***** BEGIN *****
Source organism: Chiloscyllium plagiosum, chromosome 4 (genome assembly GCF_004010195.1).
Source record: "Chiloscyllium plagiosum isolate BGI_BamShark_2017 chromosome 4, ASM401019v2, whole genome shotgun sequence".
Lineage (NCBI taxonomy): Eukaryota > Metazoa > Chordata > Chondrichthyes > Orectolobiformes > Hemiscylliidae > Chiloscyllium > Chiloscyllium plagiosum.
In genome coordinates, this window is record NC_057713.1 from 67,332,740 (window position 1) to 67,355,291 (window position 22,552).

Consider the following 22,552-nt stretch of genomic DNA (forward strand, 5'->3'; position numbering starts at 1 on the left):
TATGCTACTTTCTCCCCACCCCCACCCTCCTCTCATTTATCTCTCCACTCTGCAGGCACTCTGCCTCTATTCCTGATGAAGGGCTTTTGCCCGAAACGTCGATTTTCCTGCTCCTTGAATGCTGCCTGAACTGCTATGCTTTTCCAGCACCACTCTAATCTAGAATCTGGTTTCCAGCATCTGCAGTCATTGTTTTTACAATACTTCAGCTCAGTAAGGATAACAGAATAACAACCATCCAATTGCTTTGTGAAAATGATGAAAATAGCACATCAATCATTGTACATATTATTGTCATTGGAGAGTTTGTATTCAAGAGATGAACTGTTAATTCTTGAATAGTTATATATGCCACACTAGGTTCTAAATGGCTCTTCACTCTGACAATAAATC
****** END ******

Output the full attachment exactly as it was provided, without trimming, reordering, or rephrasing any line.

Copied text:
Source organism: Chiloscyllium plagiosum, chromosome 4 (genome assembly GCF_004010195.1).
Source record: "Chiloscyllium plagiosum isolate BGI_BamShark_2017 chromosome 4, ASM401019v2, whole genome shotgun sequence".
Lineage (NCBI taxonomy): Eukaryota > Metazoa > Chordata > Chondrichthyes > Orectolobiformes > Hemiscylliidae > Chiloscyllium > Chiloscyllium plagiosum.
In genome coordinates, this window is record NC_057713.1 from 67,332,740 (window position 1) to 67,355,291 (window position 22,552).

Consider the following 22,552-nt stretch of genomic DNA (forward strand, 5'->3'; position numbering starts at 1 on the left):
TATGCTACTTTCTCCCCACCCCCACCCTCCTCTCATTTATCTCTCCACTCTGCAGGCACTCTGCCTCTATTCCTGATGAAGGGCTTTTGCCCGAAACGTCGATTTTCCTGCTCCTTGAATGCTGCCTGAACTGCTATGCTTTTCCAGCACCACTCTAATCTAGAATCTGGTTTCCAGCATCTGCAGTCATTGTTTTTACAATACTTCAGCTCAGTAAGGATAACAGAATAACAACCATCCAATTGCTTTGTGAAAATGATGAAAATAGCACATCAATCATTGTACATATTATTGTCATTGGAGAGTTTGTATTCAAGAGATGAACTGTTAATTCTTGAATAGTTATATATGCCACACTAGGTTCTAAATGGCTCTTCACTCTGACAATAAATC